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William Byrnes (Texas A&M) tax & compliance articles

Archive for December, 2017

New Paper: “The Games They Will Play: Tax Games, Roadblocks, and Glitches Under the New Legislation”

Posted by fhalestewart on December 11, 2017


With new tax legislation comes new tax games, which is the topic the new paper, “The Games They Will Play: Tax Games, Roadblocks, and Glitches Under the New Legislation,” available from SSRN.  I haven’t reviewed it, but it has received a large amount of publicity in the press.  It’s written by a group of tax professors.  Here is the abstract:

This report describes various tax games, roadblocks, and glitches in the tax legislation currently before Congress. The complex rules proposed in the House and Senate bills will allow new tax games and planning opportunities for well-advised taxpayers, which will result in unanticipated consequences and costs. These costs may not currently be fully reflected in official estimates already showing the bills adding over $1 trillion to the deficit in the coming decade. Other proposed changes will encounter legal roadblocks that will jeopardize critical elements of the legislation. Finally, in other cases, technical glitches in the legislation may improperly and haphazardly penalize or benefit individual and corporate taxpayers. This report highlights particular areas of concern that have been identified by a number of leading tax academics, practitioners, and analysts.

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Recent PLRs Highlight How Not to Run a Charitable Organization

Posted by fhalestewart on December 10, 2017


Every week, the IRS releases PLRs covering the gamut of tax issues.  Several released this week drive home the point that running a 501(c)(3) organization is a complex process.

From PLR 2017-49015

PLR1

From PLR 2017-49014PLR2

Neither of these releases involves complex issues.  Instead, we see organizations that are not operating charitably,  not maintaining adequate books and records or allowing the IRS to examine records as requestions.  Anyone of these problems will provide the IRS adequate reason to revoke a tax-exempt status.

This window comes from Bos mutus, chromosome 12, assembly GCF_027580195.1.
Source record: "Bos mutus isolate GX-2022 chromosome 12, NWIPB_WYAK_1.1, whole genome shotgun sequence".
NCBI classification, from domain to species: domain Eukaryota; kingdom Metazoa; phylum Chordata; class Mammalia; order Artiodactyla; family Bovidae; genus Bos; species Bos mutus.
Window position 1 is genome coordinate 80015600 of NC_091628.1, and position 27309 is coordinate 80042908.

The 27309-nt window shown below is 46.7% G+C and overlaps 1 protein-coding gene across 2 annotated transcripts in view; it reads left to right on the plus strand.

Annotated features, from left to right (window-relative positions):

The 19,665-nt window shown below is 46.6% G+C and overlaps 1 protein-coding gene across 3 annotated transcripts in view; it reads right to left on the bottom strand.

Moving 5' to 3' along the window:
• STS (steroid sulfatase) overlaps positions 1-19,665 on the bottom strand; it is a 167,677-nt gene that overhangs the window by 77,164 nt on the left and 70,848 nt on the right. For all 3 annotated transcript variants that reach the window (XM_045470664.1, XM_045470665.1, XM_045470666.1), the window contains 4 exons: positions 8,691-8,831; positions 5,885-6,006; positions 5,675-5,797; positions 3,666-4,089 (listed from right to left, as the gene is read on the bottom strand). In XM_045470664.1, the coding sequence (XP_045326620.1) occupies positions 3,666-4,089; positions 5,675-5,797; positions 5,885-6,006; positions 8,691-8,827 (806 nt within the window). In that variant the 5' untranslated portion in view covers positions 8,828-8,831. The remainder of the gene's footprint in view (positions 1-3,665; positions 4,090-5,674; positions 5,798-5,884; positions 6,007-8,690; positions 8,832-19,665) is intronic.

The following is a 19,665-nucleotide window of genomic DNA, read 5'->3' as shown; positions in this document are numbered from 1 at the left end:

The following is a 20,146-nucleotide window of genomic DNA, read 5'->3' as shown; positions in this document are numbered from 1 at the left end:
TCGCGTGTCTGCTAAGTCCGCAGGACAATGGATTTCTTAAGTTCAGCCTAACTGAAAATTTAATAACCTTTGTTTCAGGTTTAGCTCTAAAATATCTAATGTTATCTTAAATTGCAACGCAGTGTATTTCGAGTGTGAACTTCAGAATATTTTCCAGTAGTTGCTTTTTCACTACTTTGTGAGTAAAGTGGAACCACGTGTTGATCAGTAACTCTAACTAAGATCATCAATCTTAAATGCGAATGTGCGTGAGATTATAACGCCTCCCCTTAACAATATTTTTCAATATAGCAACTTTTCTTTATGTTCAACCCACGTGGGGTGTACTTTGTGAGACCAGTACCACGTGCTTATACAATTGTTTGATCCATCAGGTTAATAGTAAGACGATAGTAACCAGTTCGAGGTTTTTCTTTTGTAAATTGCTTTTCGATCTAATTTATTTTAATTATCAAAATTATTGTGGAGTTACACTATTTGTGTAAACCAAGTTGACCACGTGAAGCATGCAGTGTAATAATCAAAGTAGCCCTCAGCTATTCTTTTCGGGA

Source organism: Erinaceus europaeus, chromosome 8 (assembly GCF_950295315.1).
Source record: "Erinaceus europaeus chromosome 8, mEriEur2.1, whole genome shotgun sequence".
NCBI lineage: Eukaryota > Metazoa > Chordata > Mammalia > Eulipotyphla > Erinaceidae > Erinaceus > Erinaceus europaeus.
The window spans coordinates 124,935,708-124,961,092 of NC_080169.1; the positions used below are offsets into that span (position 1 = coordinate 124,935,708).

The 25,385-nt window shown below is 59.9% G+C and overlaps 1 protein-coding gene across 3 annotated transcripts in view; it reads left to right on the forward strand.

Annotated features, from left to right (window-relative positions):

As a final point, charitable giving typically ramps up at year-end.  This is a good time to contact organizations to see if they are still tax-exempt.

 

 

 

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EU Finance Minister Blacklists 17 Jurisdictions

Posted by fhalestewart on December 7, 2017


From the Financial Times

European finance ministers have blacklisted 17 countries in a key part of the bloc’s crackdown on aggressive tax avoidance, while 47 other nations promised reforms to avoid being labelled tax havens.

American Samoa, Bahrain, Barbados, Grenada, Guam, South Korea, Macau, Marshall Islands, Mongolia, Namibia, Palau, Panama, St Lucia, Samoa, Trinidad & Tobago, Tunisia and United Arab Emirates were all listed as so-called non-compliant jurisdictions.

The grey-list of countries promising to reform to meet the European Union’s criteria has grown by nine countries since Friday. Cape Verde and Morocco were the last two countries to agree commitments; Tunisia’s reform proposal arrived too late for it to be moved off the blacklist.

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Non-Qualified Deferred Compensation: When Can You Make Distributions (pt. 2)?

Posted by fhalestewart on December 5, 2017


As I noted in my previous post, the NQDC statute specifically states there are six events when a NQDC plan can make a distribution, one of which is when the service provider “separates from service,” which is defined in the Treasury Regulations as:

An employee separates from service with the employer if the employee dies, retires, or otherwise has a termination of employment with the employer.